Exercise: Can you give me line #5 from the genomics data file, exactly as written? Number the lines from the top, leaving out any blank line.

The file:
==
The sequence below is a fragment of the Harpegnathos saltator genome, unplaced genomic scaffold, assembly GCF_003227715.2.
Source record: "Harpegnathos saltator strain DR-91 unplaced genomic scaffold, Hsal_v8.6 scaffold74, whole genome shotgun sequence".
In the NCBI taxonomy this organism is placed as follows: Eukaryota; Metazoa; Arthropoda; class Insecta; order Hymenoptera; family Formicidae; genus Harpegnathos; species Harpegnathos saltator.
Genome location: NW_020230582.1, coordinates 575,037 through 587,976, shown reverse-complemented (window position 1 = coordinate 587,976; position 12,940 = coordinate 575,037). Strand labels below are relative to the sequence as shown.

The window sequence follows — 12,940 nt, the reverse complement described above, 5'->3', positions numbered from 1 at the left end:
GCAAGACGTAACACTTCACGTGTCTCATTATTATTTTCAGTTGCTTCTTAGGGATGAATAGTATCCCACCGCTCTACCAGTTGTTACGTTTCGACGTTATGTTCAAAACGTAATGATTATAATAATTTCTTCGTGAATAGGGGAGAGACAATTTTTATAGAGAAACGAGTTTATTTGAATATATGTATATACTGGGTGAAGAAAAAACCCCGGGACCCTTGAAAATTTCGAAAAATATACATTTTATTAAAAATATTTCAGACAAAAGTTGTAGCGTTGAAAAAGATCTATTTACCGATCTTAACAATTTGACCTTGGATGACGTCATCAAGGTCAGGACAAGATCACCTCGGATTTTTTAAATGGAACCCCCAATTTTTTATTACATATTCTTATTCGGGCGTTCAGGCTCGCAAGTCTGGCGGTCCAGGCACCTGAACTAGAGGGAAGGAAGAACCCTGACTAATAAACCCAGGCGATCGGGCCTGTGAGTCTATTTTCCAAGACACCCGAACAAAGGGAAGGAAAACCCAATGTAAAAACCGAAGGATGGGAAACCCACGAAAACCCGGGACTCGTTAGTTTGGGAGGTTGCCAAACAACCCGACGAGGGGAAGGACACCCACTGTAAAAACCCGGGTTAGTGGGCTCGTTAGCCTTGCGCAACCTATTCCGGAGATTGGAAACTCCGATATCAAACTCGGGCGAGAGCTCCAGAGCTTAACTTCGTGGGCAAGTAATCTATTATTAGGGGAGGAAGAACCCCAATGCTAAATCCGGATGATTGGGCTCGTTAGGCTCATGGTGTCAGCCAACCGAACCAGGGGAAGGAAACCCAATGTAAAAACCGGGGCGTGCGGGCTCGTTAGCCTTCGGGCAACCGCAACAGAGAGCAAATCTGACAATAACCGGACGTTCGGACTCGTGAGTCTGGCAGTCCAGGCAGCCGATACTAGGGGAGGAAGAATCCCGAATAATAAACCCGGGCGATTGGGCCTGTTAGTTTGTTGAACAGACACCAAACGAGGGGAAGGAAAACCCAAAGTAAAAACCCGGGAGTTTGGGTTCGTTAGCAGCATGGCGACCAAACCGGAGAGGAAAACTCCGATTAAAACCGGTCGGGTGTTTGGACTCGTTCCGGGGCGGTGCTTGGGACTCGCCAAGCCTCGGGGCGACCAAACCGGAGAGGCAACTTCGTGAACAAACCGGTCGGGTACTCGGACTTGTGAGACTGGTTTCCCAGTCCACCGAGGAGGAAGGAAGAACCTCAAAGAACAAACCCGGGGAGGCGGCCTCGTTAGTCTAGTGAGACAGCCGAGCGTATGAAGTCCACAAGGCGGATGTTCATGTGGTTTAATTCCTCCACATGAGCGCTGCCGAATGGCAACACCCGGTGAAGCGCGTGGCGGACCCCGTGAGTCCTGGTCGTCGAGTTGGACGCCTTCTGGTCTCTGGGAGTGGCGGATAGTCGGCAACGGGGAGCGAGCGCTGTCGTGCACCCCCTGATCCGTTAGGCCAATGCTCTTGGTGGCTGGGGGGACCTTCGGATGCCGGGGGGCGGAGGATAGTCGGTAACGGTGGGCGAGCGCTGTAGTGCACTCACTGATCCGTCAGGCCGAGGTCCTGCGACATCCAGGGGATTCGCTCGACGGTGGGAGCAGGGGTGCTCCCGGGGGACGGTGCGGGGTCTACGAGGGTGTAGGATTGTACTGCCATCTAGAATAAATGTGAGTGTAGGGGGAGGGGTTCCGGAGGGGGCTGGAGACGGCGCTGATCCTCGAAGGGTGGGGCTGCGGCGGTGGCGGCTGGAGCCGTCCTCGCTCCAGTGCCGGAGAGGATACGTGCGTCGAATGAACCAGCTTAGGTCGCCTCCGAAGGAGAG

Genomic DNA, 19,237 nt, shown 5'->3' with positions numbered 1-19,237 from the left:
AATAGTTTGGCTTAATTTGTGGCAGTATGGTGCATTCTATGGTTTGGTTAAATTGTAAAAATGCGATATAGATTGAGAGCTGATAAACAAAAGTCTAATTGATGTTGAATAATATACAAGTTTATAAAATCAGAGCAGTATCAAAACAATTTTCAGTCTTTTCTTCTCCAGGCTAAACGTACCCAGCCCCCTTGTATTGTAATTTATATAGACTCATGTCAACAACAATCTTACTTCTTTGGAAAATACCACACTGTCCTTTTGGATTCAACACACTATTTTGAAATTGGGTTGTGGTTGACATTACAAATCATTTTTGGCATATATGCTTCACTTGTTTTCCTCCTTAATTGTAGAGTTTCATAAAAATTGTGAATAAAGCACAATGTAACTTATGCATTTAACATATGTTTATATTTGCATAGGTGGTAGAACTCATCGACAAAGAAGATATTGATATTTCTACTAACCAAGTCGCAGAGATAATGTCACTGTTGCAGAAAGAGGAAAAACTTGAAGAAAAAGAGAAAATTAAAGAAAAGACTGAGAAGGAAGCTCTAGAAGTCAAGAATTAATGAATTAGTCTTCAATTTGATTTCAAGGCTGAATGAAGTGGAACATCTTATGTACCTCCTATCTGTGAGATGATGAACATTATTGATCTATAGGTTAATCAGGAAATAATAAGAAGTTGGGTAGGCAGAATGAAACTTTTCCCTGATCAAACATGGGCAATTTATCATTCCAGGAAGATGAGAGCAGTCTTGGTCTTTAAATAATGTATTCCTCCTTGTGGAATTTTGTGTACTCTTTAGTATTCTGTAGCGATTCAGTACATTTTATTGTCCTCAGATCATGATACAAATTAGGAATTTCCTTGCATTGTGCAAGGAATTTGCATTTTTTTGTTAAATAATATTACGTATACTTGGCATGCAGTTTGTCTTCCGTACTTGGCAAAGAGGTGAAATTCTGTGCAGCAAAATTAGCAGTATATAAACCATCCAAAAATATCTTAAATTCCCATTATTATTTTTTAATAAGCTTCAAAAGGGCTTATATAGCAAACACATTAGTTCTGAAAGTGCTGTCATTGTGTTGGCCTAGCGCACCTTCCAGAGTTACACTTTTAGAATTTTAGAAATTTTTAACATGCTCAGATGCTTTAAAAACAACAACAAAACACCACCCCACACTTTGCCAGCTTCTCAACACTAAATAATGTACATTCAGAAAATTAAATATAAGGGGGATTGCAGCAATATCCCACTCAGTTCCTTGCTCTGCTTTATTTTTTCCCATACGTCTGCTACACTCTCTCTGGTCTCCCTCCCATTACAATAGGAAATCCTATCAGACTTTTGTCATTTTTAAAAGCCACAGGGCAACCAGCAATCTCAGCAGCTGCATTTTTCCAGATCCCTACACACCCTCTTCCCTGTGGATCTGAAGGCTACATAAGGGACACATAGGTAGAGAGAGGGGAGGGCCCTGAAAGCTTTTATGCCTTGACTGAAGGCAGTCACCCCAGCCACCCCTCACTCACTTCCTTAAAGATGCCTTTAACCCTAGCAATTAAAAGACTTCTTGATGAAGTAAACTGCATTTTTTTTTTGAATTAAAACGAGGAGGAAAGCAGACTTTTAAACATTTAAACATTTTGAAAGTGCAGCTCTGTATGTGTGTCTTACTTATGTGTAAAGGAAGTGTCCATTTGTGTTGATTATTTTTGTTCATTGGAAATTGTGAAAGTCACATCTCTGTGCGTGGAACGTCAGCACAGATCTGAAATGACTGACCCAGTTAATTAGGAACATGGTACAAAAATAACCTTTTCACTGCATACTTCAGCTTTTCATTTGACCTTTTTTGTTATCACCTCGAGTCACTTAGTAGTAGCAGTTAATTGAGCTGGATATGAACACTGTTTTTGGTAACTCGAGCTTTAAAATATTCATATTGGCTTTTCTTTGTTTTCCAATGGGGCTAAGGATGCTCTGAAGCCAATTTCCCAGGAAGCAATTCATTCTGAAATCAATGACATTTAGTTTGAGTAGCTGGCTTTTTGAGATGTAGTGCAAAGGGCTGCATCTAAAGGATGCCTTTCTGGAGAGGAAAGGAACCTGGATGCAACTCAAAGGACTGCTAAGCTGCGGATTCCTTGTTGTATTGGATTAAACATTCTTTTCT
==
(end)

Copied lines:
The window sequence follows — 12,940 nt, the reverse complement described above, 5'->3', positions numbered from 1 at the left end: